Big freeze threatens Brazil's coffee

A look at how the cold winter weather is likely to affect the world's biggest coffee producer.

    Brazil is the world's biggest coffee producer, famed for the flavour of its Arabica beans [Getty Images]

    After footballers, coffee is probably Brazil's most well known export. Yet while many of the country's footballers have displayed their skills even in the colder parts of Europe, its coffee is far less able to thrive in chilly weather.

    This year's cold winter is causing concern among Brazil's coffee growers.

    Brazil is the world's biggest coffee producer, famed for the flavour of its Arabica beans.

    While many coffee-producing countries, such as those of Central America, Southern and Central Asia and India, are frost-free, Brazil certainly is not.

    Prolonged frosts can kill the Arabica-producing plants as happened in 1975 and again in 1994.

    Spring weather this year set the alarm bells ringing in Brazil with hailstorms which destroyed the equivalent of 50,000 to 60,000 bags of coffee.

    Weakening of La Nina

    Meteorologists had already warned of the possibility of a cold winter, as a result of La Nina - a cold upwelling of water off the west coast of South America which has far-reaching consequences across much of the globe.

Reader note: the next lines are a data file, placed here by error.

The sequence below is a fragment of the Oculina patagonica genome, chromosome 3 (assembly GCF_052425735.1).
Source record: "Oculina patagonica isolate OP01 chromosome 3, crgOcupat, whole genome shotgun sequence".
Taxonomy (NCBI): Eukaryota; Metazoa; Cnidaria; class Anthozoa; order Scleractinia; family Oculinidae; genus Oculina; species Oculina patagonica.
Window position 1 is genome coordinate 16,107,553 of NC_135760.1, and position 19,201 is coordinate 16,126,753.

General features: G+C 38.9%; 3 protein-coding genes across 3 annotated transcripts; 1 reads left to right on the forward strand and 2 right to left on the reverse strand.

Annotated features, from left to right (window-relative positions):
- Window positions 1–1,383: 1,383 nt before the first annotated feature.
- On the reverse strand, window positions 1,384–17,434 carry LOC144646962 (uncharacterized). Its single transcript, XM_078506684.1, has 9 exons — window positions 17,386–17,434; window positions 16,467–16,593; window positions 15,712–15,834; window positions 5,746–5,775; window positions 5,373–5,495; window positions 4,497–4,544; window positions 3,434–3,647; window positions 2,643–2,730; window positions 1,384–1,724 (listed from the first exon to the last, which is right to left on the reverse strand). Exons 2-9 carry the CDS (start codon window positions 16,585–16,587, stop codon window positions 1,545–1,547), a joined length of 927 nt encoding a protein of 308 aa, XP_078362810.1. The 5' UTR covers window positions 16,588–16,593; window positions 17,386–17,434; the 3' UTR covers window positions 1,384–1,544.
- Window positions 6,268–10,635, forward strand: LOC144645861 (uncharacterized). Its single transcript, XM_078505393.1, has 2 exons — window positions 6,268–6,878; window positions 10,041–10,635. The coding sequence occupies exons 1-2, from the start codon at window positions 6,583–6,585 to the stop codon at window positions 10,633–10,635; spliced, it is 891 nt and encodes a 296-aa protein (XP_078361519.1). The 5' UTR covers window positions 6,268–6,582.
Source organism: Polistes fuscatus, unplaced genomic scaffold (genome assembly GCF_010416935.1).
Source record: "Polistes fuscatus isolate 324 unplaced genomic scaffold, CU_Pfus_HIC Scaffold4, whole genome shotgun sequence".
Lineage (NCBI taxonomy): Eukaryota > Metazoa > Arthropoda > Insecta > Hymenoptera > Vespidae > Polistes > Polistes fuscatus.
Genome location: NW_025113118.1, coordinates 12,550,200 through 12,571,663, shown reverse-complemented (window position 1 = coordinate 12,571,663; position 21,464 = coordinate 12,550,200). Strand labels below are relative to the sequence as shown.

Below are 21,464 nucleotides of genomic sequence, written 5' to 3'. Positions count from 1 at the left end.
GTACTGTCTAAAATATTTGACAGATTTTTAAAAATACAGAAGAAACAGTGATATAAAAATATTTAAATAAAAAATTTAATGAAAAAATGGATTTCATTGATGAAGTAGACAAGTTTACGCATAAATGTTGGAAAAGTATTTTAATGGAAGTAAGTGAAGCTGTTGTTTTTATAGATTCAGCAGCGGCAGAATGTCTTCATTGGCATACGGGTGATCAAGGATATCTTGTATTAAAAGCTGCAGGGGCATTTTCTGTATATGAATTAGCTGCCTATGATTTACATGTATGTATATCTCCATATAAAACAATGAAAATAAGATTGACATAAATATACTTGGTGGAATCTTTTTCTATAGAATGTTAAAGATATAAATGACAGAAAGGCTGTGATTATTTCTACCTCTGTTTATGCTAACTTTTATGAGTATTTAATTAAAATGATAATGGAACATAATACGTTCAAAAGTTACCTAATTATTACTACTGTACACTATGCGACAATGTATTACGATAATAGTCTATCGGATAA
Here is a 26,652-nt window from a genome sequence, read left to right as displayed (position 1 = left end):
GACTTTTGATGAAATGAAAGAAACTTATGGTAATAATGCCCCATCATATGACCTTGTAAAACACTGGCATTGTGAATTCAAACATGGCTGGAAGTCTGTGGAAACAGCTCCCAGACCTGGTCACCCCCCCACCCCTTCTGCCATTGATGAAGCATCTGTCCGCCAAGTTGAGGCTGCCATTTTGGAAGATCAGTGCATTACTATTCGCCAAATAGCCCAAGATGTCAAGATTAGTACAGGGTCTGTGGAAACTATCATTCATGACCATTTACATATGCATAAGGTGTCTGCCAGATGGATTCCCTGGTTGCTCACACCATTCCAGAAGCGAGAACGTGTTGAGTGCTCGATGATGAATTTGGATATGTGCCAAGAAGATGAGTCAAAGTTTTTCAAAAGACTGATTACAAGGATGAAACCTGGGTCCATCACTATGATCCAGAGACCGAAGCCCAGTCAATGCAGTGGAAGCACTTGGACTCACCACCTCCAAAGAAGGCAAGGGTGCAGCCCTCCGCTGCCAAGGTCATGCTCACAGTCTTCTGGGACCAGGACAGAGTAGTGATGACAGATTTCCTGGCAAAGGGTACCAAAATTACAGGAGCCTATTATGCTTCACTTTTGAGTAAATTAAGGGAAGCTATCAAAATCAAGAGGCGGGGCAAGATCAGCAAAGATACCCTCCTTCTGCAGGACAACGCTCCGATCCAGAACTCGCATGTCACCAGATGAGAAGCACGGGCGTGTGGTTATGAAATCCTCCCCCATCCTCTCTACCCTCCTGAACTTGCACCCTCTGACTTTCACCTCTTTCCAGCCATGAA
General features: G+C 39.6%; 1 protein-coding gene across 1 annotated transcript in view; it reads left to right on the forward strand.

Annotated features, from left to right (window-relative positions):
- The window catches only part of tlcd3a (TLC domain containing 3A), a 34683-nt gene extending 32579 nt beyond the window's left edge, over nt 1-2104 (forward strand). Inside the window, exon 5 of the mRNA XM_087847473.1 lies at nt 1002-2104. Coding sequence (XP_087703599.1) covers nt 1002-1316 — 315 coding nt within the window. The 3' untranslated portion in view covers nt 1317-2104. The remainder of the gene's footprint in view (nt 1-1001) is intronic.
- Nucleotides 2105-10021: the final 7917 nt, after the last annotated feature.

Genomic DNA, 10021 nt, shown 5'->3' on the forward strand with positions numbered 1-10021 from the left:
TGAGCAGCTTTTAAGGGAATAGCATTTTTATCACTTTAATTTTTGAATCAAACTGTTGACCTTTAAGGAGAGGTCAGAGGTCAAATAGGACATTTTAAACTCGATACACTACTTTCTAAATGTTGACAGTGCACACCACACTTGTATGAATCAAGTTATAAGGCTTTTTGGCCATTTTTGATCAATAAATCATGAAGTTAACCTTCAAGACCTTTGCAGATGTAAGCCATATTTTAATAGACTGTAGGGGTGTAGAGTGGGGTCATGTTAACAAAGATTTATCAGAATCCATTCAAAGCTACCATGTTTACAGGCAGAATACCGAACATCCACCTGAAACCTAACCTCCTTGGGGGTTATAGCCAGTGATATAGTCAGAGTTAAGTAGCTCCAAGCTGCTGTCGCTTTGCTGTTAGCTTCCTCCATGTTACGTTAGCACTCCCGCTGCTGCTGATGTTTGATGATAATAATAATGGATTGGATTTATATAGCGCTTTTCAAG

The weakening of La Nina was predicted to have a cooling effect on the atmosphere, allowing air from the Antarctic to spread into the coffee-growing regions of Brazil.

    So far this winter, the forecasts have been correct as surges of cold air (known as friagens), have swept in from the south and sub-zero temperatures have been a feature of night-time weather across the south of the country.

    What effect this weather will have on future crops remains to be seen but with prices already at a 30-year high of $3 per pound, analysts predict a rise to as much as $4.30.

    Any shortfall in production comes on top of a reduction in stockpiles of coffee over several years. The 13 million bags currently stored, is the lowest in at least half a century. 

    At the same time the demand for coffee is growing, mainly in the emerging countries and within the producing countries.

    Until the winter is over and growers can assess the likely impact on future crops, prices of the world's favourite drink may well continue to rise.

    This is yet another example of how weather and climate impact upon our lives in so many ways.

    SOURCE: Al Jazeera


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